8 minutes

Video Transcription

Hello. Welcome back to breaking stuff with Joe here on Cyber Eri on demand I as always in Europe on its host. And today this video is going to be about an amazing tool called threat Connect. If you've heard of threatening, you've probably heard of their paid offering their enterprise tool for threat, intelligence and information.
That's a great tool to fantastical. But that's not actually what we're talking about today.
Today we're gonna be working under Community Edition Threat Connect open. This is very, very solar to their enterprise tool. It has a lot of same functionality, but the key to isn't. It's focused around the community and is used for these large scale collaborative efforts where you're able to get access to threat intelligence from other members of the community around the world
and provide your own. We're gonna walk around, used a dash for it,
the different features of it and how you can use that in order to actually engage in your own threat intelligence and your own cybersecurity work. So stay tuned and let's learn about threat. Connect open.
So when you first load into your threat, connect dashboard when you first load of the Threat Connect website. You're going to see this dashboard and it's your default, My dashboard. It's a very simple, straightforward, easy to view kind of tool. We're gonna walk through this, You I for a little bit.
So first, over here, you can see the intelligence look up. So you've got a different different ways to search indicators of compromise
victim's victim assets, just all sorts of different pieces of threat intelligence that you could just quickly search through what resources you have. You have a recent history tab on the left side obviously not terribly important to us at this exact second, because I only have the one piece of history. This is a fresh account. Here we have the top sources by observation. So this is a pretty interesting little detail of just, you know,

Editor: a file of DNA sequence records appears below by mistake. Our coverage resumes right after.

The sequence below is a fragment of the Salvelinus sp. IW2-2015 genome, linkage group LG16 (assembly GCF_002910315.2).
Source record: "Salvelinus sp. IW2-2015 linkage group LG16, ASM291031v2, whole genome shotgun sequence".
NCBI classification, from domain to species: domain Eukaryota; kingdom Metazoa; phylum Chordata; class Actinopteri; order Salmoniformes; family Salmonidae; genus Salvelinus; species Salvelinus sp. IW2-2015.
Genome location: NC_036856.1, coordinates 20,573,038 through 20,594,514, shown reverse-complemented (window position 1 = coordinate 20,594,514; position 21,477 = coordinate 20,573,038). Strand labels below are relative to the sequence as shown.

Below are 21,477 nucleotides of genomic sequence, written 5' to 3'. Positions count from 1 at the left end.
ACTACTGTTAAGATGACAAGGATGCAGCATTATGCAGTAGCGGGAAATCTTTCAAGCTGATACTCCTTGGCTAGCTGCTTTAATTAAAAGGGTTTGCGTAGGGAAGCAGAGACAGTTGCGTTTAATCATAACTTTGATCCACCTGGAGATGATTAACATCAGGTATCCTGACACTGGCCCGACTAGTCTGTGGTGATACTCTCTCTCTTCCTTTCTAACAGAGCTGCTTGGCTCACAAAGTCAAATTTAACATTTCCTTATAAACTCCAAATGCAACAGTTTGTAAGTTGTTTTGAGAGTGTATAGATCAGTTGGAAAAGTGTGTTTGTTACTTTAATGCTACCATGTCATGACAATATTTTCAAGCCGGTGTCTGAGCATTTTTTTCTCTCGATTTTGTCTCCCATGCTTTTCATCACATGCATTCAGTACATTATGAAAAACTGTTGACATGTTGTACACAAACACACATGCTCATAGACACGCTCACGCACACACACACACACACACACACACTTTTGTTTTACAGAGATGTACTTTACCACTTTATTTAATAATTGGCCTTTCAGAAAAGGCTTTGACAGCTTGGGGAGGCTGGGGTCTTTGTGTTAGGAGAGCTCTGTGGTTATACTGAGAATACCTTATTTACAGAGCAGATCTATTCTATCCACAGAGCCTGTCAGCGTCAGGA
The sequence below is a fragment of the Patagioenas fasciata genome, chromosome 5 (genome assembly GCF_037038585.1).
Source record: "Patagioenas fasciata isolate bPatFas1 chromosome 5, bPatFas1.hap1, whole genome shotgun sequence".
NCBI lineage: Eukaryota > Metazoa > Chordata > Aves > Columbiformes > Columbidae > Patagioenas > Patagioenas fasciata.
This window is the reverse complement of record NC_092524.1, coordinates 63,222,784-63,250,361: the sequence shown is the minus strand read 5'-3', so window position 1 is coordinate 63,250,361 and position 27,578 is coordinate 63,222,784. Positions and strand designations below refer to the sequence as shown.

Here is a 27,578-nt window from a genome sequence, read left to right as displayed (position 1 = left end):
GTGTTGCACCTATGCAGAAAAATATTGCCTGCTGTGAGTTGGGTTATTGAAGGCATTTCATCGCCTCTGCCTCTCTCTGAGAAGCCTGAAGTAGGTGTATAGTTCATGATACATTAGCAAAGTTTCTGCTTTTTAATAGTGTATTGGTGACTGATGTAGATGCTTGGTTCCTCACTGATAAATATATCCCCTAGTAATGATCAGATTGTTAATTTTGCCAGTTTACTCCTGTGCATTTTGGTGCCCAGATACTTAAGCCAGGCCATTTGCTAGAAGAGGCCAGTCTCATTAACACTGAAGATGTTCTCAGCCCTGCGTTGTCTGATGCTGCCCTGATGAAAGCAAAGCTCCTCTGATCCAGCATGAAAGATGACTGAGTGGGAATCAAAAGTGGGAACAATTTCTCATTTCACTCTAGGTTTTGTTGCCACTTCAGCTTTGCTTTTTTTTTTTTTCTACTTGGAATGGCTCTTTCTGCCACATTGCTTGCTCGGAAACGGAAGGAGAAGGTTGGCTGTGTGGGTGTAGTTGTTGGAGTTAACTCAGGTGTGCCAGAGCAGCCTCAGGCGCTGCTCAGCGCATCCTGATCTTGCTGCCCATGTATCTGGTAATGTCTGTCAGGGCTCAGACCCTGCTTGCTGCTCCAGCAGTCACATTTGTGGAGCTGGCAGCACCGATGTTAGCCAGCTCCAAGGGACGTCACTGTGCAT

what are the primary sources of threat of attacks of, you know, whatever
malware incidents, whatever might be happening, what are the top sources that have been observed over the last 30 days?
Next to that, you have this latest intelligence panel which has just published intelligence. Some of them are actually pretty straightforward. Incident reports, some of them as you can see here, a lot more of them are sort of properly built out articles. The one that I showed here, this playing cat and mouse is the top one currently showing
you can see here. It's got a technical analysis. It walks through the process that was done, has all sorts of details.
And you can see here that it's a very, you know,
well put together, polished sort of product that's easy to read and easy to work with. And one of the really cool things about direct connects Open community platform As you know, not to say anything bad about it's paid product because that's fantastic. One of the things that I really like about its open platform is that even without being using a paid product, you're getting access to all of this information. All this sort of
open up,
open source, you know, group community built threat intelligence to really, really need ability to communicate with all of these people and get the benefit of their work.